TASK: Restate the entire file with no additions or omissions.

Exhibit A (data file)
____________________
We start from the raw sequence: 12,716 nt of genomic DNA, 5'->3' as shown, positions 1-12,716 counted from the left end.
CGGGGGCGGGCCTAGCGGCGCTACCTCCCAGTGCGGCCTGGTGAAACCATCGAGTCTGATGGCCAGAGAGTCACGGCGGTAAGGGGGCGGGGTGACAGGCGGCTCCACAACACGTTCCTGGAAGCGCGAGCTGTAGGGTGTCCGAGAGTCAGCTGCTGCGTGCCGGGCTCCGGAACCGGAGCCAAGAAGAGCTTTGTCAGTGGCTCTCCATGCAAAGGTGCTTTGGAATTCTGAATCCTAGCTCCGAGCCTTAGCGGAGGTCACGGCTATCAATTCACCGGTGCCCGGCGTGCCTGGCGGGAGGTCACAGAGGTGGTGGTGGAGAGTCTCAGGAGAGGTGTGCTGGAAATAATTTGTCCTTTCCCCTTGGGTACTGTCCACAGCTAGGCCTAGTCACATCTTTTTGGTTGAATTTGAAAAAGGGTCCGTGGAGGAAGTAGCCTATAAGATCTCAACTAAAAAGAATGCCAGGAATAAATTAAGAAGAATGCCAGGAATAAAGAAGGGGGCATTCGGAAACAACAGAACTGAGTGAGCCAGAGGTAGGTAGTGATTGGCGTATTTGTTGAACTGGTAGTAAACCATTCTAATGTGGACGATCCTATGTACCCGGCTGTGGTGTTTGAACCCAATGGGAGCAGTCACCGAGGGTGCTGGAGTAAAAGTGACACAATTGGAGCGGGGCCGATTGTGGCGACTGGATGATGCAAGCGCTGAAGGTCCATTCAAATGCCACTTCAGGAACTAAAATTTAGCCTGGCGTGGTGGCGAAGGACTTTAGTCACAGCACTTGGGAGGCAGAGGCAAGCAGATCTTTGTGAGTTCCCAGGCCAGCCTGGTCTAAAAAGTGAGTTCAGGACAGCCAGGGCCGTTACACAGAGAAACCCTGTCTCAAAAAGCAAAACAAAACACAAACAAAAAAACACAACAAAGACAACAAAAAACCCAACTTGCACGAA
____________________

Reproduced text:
We start from the raw sequence: 12,716 nt of genomic DNA, 5'->3' as shown, positions 1-12,716 counted from the left end.
CGGGGGCGGGCCTAGCGGCGCTACCTCCCAGTGCGGCCTGGTGAAACCATCGAGTCTGATGGCCAGAGAGTCACGGCGGTAAGGGGGCGGGGTGACAGGCGGCTCCACAACACGTTCCTGGAAGCGCGAGCTGTAGGGTGTCCGAGAGTCAGCTGCTGCGTGCCGGGCTCCGGAACCGGAGCCAAGAAGAGCTTTGTCAGTGGCTCTCCATGCAAAGGTGCTTTGGAATTCTGAATCCTAGCTCCGAGCCTTAGCGGAGGTCACGGCTATCAATTCACCGGTGCCCGGCGTGCCTGGCGGGAGGTCACAGAGGTGGTGGTGGAGAGTCTCAGGAGAGGTGTGCTGGAAATAATTTGTCCTTTCCCCTTGGGTACTGTCCACAGCTAGGCCTAGTCACATCTTTTTGGTTGAATTTGAAAAAGGGTCCGTGGAGGAAGTAGCCTATAAGATCTCAACTAAAAAGAATGCCAGGAATAAATTAAGAAGAATGCCAGGAATAAAGAAGGGGGCATTCGGAAACAACAGAACTGAGTGAGCCAGAGGTAGGTAGTGATTGGCGTATTTGTTGAACTGGTAGTAAACCATTCTAATGTGGACGATCCTATGTACCCGGCTGTGGTGTTTGAACCCAATGGGAGCAGTCACCGAGGGTGCTGGAGTAAAAGTGACACAATTGGAGCGGGGCCGATTGTGGCGACTGGATGATGCAAGCGCTGAAGGTCCATTCAAATGCCACTTCAGGAACTAAAATTTAGCCTGGCGTGGTGGCGAAGGACTTTAGTCACAGCACTTGGGAGGCAGAGGCAAGCAGATCTTTGTGAGTTCCCAGGCCAGCCTGGTCTAAAAAGTGAGTTCAGGACAGCCAGGGCCGTTACACAGAGAAACCCTGTCTCAAAAAGCAAAACAAAACACAAACAAAAAAACACAACAAAGACAACAAAAAACCCAACTTGCACGAA